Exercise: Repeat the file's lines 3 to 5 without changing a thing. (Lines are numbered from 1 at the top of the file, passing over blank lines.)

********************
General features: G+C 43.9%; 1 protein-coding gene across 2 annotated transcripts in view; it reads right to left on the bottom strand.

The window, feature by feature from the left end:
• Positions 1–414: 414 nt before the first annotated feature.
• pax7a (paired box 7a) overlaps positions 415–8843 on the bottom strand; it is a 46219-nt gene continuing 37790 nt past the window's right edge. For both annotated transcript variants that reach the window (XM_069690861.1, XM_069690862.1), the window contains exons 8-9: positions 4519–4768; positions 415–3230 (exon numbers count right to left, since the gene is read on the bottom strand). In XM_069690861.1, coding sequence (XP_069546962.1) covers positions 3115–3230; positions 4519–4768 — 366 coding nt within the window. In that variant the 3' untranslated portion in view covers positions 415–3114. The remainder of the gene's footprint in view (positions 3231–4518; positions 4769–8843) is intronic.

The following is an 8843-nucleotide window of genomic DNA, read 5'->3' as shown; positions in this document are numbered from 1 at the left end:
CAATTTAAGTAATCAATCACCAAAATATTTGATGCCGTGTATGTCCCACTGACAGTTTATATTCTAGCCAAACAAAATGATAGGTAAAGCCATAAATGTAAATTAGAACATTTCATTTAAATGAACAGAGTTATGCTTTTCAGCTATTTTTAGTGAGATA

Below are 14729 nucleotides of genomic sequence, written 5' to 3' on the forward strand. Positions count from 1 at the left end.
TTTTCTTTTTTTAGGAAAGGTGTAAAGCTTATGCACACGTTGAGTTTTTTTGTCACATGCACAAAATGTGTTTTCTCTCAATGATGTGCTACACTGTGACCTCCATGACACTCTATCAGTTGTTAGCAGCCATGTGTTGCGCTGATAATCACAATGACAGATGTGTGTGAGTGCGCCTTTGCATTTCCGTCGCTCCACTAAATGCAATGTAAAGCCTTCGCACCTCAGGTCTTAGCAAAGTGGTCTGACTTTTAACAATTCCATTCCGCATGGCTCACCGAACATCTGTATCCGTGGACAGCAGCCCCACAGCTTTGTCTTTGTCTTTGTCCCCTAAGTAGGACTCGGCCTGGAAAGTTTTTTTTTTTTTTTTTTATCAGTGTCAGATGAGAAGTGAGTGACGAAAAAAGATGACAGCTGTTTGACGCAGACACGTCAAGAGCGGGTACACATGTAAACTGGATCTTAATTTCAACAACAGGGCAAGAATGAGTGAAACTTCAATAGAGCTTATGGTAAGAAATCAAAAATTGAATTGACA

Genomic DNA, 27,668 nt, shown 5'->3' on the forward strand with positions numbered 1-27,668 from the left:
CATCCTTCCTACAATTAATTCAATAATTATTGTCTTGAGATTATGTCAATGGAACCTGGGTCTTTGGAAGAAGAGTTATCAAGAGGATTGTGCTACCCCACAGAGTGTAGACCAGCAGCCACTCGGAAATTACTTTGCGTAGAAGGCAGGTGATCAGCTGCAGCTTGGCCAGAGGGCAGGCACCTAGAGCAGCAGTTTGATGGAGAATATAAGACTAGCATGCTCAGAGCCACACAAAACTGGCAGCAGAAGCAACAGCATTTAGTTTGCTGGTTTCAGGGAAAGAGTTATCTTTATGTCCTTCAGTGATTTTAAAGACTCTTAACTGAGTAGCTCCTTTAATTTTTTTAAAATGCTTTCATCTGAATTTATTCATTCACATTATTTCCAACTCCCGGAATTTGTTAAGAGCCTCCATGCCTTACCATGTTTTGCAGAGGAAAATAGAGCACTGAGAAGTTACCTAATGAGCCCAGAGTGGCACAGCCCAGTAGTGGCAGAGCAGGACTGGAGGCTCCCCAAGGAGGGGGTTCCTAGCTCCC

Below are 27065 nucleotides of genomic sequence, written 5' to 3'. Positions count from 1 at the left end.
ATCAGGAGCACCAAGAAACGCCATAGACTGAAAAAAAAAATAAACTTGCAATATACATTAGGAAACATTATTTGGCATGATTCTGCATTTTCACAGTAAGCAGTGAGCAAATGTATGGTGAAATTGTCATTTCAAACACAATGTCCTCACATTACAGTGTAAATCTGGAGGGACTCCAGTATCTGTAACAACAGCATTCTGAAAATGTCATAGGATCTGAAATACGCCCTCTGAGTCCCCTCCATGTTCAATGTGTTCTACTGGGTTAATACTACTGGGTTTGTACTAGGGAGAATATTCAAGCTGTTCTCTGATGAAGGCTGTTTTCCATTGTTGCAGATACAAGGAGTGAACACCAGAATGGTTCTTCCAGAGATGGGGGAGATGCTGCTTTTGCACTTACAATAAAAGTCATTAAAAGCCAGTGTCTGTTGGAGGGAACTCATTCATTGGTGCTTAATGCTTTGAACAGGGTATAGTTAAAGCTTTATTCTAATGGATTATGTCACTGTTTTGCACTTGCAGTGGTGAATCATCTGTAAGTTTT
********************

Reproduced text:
• Positions 1–414: 414 nt before the first annotated feature.
• pax7a (paired box 7a) overlaps positions 415–8843 on the bottom strand; it is a 46219-nt gene continuing 37790 nt past the window's right edge. For both annotated transcript variants that reach the window (XM_069690861.1, XM_069690862.1), the window contains exons 8-9: positions 4519–4768; positions 415–3230 (exon numbers count right to left, since the gene is read on the bottom strand). In XM_069690861.1, coding sequence (XP_069546962.1) covers positions 3115–3230; positions 4519–4768 — 366 coding nt within the window. In that variant the 3' untranslated portion in view covers positions 415–3114. The remainder of the gene's footprint in view (positions 3231–4518; positions 4769–8843) is intronic.

The following is an 8843-nucleotide window of genomic DNA, read 5'->3' as shown; positions in this document are numbered from 1 at the left end: